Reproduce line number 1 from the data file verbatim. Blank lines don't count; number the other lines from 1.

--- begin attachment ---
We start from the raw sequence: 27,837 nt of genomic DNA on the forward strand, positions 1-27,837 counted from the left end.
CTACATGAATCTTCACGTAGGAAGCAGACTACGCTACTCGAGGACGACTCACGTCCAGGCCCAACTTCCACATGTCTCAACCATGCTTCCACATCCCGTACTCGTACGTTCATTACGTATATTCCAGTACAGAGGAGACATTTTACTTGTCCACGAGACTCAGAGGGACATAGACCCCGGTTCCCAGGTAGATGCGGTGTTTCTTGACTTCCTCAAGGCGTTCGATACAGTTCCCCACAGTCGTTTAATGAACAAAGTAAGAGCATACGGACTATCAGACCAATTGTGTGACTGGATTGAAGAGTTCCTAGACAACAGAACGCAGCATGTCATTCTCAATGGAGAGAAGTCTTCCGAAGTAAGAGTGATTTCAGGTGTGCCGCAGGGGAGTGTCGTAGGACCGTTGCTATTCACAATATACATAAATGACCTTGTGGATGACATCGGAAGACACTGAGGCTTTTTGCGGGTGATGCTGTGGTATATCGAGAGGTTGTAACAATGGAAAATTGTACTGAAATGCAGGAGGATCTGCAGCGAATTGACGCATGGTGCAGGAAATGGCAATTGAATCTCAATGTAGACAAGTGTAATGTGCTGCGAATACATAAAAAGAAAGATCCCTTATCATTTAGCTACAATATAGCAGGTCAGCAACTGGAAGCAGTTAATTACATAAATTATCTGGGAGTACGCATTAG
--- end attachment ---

We start from the raw sequence: 27,837 nt of genomic DNA on the forward strand, positions 1-27,837 counted from the left end.